Europe losing global battle for biorefineries

Feeling the squeeze

25 February 2009 00:00  [Source: ICB]

State funding for the development of biorefineries is tiny in this region, compared  with  the vast sums thrown at their development in the US and China

IN THEworlwide push to develop technology and infrastructurefor biorefineries, Europe is losing ground internationally because of the fragmented nature of its R&D activities and the lack of funds and resources for large demonstration facilities.

Already in terms of financial commitments to development projects, particularly the construction of demonstration plants, the European Union is trailing the US by a long distance.

Even China is poised to pour large sums into biorefinery projects as a result of the priority being given to biomass-derived energy production and manufacturing in the country's latest Five Year Plan.

Demonstration units are important for the development of biorefineries because they are required to test technologies for making coproducts. Like their petroleum-based counterparts, biorefineries will need to gain financially from the better margins of higher-value products to be economically viable. These products will mainly be bulk and specialty chemicals.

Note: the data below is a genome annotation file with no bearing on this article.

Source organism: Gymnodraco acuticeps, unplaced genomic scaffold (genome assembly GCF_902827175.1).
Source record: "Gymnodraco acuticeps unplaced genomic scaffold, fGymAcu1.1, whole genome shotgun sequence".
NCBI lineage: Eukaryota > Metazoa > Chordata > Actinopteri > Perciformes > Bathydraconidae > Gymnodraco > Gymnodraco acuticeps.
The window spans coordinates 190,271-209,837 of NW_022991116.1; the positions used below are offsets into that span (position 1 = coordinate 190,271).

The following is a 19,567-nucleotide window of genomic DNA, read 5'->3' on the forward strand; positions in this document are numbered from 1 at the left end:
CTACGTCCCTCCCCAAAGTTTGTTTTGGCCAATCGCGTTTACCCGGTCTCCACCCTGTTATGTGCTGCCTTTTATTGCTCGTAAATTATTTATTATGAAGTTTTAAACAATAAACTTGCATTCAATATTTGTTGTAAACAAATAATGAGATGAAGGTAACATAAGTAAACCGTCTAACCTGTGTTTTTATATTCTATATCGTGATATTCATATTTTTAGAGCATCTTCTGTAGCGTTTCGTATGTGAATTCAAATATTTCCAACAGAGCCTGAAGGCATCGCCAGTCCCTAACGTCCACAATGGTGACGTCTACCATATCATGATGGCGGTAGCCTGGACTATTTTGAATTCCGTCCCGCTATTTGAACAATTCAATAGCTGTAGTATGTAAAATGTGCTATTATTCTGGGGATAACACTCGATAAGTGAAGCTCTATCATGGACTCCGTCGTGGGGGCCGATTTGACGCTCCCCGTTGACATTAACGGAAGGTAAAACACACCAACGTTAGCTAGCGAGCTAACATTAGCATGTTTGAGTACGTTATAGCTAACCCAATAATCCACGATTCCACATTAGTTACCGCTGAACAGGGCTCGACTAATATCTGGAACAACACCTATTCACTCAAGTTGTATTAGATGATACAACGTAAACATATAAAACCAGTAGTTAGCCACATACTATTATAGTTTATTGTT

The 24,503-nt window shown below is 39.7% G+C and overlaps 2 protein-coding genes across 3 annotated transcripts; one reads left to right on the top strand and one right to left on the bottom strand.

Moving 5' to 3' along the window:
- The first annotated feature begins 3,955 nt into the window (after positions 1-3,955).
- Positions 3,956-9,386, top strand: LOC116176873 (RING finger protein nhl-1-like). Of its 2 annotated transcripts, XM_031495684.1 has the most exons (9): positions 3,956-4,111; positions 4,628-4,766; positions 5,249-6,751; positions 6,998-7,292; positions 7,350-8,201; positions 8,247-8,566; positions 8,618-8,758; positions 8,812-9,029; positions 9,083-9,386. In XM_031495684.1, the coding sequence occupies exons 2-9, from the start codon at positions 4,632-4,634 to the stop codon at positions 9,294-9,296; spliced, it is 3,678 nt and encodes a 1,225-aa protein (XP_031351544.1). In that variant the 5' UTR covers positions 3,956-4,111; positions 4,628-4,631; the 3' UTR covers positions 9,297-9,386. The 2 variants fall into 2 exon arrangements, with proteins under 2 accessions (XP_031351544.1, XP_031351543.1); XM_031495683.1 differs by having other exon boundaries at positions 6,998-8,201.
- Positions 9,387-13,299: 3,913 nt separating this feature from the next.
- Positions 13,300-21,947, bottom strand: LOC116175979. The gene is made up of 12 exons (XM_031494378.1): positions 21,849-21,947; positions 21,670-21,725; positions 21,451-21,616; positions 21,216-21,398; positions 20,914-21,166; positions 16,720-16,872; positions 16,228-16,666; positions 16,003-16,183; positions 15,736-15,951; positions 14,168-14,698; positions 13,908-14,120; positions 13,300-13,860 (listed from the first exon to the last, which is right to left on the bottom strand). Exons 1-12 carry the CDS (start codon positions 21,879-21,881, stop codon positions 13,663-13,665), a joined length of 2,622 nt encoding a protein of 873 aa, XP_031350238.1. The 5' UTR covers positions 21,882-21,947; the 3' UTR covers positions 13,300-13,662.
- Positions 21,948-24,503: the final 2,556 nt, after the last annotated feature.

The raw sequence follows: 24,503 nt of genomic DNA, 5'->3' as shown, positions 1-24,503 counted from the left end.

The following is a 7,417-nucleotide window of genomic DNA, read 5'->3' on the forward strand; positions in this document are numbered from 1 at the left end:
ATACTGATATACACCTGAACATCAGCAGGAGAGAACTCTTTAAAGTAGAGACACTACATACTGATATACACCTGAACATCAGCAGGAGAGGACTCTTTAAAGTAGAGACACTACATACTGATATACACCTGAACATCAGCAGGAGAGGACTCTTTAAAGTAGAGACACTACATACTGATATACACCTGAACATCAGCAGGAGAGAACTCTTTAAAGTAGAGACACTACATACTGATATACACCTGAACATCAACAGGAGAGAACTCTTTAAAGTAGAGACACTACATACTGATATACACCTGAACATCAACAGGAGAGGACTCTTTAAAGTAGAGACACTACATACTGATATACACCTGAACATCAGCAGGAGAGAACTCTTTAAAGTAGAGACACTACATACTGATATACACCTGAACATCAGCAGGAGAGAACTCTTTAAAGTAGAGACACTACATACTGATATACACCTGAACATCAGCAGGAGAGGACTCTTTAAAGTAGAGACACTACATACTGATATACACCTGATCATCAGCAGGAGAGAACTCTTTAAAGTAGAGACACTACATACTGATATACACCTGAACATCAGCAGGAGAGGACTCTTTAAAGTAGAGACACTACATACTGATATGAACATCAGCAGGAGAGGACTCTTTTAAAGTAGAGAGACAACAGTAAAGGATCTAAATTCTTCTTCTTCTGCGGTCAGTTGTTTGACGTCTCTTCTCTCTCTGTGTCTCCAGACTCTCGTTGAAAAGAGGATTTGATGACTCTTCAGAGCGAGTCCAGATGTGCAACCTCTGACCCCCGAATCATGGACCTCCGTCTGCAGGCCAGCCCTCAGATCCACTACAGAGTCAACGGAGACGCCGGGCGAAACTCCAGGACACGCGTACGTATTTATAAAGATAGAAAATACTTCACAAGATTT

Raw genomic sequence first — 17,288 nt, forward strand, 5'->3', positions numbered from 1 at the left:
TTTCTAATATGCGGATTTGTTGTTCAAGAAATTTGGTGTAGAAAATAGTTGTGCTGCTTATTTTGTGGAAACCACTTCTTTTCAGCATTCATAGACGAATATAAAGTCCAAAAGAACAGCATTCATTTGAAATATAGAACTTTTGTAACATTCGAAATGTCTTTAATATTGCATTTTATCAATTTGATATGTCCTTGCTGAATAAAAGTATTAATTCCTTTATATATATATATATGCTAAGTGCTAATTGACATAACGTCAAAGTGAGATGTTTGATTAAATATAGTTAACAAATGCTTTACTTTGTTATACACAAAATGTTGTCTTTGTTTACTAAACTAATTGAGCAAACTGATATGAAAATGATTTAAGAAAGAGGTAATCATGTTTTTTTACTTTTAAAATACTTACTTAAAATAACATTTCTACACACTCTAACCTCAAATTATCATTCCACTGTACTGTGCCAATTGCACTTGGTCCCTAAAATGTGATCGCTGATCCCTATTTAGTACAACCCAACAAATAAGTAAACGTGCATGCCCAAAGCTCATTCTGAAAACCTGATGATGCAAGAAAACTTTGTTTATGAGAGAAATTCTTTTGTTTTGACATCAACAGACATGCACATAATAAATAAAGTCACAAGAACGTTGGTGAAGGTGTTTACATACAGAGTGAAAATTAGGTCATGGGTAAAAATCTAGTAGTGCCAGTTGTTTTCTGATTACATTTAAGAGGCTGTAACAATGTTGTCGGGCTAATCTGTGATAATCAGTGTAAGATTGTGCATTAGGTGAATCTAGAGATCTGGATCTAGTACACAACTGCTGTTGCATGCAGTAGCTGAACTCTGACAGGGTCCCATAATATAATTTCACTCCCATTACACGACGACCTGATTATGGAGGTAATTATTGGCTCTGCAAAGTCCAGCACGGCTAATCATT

However, the supply of funds for biorefinery projects is being squeezed by the recession. Furthermore, the fall in oil prices is raising doubts among investors about the competiveness of biorefineries.

"The problem in Europe, which is being made worse by the recession, is finding money for the building of demonstration plants," says Dirk Cerrez, director for industrial biotechnology policy at the European Association of BioIndustries (EuropaBio). "The EU is now spending a lot more on research in general but it doesn't have a budget for development schemes, like demonstration plants.